7. If you had kids, and were raising them in this day and age, how do you think you would respond to some of their questions about the state of the world in this day and age? I would try to explain the hate we are seeing comes from generations of pain, fear and feeling that our differences separate us. I would say the true measure of compassion is giving it even if you don’t think they deserve it.

8. There are so many similarities between Castro running Cuba in 1962 and that one "running" our country. What are some things you are doing to stay positive and not lose all hope during these dark times? I yell at the TV often and imagine myself throwing a shoe at it. But I can’t afford to do that so I just stopped watching political news. I’m not serious, of course, but I find the visual hilarious!  I try to have more laughter in my life. I remember to enjoy the people I love, and dig my heels in (maybe pun intended) with projects like Pedro Pan to fight the good fight with what I do best.

 Wilson Jermaine Heredia in James Valletti & Troy Diana's "Tales from the Tunnel"

Wilson Jermaine Heredia in James Valletti & Troy Diana's "Tales from the Tunnel"

9. Since our first interview was for Tales from the Tunnel, I feel we should pay homage to it, especially since last year we lost co-writer/director Troy Diana and this would be a nice way to honor him. First, what is one of your fondest memories about working with Troy? Second, What is one of your best subway stories in these last nine years? I still can’t believe he’s gone. What I remember best about Troy is that he was always in good spirits and full excitement for life. An overall aura of kindness comes to mind. It was hard to stay in a bad mood after he gave you a hug and smiled at you.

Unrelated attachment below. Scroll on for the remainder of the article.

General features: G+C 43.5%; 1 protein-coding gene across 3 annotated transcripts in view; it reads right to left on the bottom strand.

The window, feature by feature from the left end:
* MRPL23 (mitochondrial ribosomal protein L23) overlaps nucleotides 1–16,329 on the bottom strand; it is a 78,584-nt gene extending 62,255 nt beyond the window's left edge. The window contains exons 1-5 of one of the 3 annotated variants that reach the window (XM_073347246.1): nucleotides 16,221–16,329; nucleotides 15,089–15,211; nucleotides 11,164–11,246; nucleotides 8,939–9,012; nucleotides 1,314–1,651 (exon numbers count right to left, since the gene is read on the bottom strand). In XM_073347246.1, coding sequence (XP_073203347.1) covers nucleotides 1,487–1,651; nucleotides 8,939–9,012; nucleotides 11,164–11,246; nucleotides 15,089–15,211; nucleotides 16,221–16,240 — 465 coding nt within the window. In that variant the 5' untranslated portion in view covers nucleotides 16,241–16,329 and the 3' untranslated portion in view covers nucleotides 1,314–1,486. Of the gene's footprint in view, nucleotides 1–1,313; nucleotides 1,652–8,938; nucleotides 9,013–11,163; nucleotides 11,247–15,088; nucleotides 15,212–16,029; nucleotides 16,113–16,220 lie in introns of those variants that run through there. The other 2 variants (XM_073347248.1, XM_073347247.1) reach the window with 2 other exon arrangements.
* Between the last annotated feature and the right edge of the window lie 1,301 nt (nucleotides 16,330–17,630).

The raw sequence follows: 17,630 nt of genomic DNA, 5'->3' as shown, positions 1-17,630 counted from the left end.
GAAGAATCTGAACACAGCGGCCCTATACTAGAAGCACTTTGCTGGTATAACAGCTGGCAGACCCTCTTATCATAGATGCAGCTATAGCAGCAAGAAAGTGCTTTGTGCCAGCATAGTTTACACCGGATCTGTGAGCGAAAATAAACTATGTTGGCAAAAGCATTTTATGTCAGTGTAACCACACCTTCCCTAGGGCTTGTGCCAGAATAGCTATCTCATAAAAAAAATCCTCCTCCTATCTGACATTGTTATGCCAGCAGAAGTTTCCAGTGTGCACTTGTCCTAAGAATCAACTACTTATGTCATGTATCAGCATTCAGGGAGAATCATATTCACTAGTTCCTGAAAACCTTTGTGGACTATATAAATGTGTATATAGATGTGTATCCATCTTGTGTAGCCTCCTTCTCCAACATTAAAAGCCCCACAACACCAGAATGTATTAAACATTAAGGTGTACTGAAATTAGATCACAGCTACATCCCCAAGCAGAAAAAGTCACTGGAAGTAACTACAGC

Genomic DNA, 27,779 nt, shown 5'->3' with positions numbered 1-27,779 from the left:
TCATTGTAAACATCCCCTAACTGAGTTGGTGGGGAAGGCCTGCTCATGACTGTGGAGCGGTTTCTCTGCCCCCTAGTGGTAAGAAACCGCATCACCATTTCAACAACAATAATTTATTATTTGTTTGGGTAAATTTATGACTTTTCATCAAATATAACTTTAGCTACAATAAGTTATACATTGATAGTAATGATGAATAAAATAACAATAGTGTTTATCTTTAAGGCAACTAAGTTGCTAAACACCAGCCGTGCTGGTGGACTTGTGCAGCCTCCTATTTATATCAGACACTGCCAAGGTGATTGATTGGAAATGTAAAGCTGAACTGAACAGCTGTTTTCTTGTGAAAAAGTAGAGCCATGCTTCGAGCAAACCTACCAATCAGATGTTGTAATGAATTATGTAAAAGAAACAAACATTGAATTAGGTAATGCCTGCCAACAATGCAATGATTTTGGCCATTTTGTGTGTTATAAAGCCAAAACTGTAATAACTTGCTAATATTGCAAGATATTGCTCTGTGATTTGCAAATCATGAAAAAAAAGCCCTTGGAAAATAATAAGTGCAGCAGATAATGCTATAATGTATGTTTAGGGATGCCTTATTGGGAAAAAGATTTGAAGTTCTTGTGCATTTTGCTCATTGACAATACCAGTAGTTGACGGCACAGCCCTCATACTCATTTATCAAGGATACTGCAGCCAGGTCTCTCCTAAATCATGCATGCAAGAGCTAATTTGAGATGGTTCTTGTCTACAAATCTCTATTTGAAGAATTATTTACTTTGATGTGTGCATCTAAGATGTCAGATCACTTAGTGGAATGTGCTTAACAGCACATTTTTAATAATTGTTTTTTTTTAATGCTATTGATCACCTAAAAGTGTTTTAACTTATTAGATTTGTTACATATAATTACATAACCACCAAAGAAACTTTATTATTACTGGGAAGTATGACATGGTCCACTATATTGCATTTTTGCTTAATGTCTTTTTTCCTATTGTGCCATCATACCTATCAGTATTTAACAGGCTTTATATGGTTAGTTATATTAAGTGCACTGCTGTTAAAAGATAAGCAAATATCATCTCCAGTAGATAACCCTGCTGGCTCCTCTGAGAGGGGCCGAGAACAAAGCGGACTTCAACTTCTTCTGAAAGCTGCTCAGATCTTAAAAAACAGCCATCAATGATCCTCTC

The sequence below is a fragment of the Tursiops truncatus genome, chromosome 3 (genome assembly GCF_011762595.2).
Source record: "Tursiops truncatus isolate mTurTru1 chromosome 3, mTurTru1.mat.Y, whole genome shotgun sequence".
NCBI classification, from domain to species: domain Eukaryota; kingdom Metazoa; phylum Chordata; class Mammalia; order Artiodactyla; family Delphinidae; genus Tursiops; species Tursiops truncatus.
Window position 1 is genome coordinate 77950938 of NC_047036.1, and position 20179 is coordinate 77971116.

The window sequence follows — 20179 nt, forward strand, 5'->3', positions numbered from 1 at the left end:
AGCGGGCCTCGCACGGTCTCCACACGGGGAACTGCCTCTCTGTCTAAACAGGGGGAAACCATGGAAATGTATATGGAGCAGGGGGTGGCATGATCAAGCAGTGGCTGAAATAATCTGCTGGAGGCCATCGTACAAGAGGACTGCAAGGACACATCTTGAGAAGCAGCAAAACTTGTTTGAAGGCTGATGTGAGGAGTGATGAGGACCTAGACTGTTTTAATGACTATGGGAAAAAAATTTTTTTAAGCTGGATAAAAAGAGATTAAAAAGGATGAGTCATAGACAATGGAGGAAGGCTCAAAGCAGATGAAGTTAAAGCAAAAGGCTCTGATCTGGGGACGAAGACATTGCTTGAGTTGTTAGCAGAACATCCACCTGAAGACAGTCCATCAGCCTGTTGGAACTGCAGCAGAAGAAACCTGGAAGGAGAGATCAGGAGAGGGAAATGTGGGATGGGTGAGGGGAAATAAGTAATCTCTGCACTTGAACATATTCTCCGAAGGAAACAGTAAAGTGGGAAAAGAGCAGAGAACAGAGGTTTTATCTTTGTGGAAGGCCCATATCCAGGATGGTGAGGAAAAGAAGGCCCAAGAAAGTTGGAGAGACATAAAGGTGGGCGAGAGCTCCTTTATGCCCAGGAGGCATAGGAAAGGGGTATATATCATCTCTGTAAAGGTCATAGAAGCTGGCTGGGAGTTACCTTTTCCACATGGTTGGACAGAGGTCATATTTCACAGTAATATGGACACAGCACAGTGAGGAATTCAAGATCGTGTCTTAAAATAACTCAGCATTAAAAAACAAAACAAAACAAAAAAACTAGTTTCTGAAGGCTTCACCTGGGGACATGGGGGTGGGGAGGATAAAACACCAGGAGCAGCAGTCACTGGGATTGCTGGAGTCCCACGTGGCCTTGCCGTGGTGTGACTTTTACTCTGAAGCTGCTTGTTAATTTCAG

As far as subway stories, there is one that sticks out to me as a true New York moment. I was on the downtown 1 train and the next stop was 42nd St. I was standing in the left side of the car and there was a seated drunk man, harassing a woman sitting across from him in the right side of the car. Some people, vocally, came to her aid but he became even more belligerent and continued to harass her as if somehow he thought his advances were working. When he got up to touch her, everyone on that side of the train descended on him like army ants. He tried to escape at 42nd street when the doors opened but he made it worse for himself because even  the people coming in were piling on top of him. The conductor announced the train was being held at the station and I thought to myself, "Boy, he’s really gonna be surprised when he wakes up” and “I’m glad this happened at my stop.”

10. I can’t do an interview with you and not talk about Rent. If you were being cast in the role of “Angel" today, would your portrayal be the same as it was or would you do something different? What do you think you would relate to "Angel" today that you did not relate to originally? My portrayal wouldn’t be very different except, I would really reconsider doing that that table jump 8 shows a week in 5 1/2 inch platform heels! Who am I kidding, I would still do it.

My understanding of "Angel" is no more different now than before. I was a club kid in the 80’s so I was already more than familiar with the LGBTQ community. They were my friends and I didn’t see them as any more different than anybody else; except they danced and dressed better than your average joe. I always approached the character as a human being that was diagnosed with a death sentence and chose to fill the rest of his life with generosity and love.

 Wilson Jermaine Heredia

Wilson Jermaine Heredia

More on Wilson:

Theatre credits include: 1996 Tony Award, Obie, and Drama Desk Award for his role as "Angel" in Rent; La Cage Aux Folles; and Camelot. TV Credits include: Blind Spot, Banshee on Cinemax, and Medium. Film Credits include: Rent, Flawless, Red Butterfly and Rainbow Bridge Motel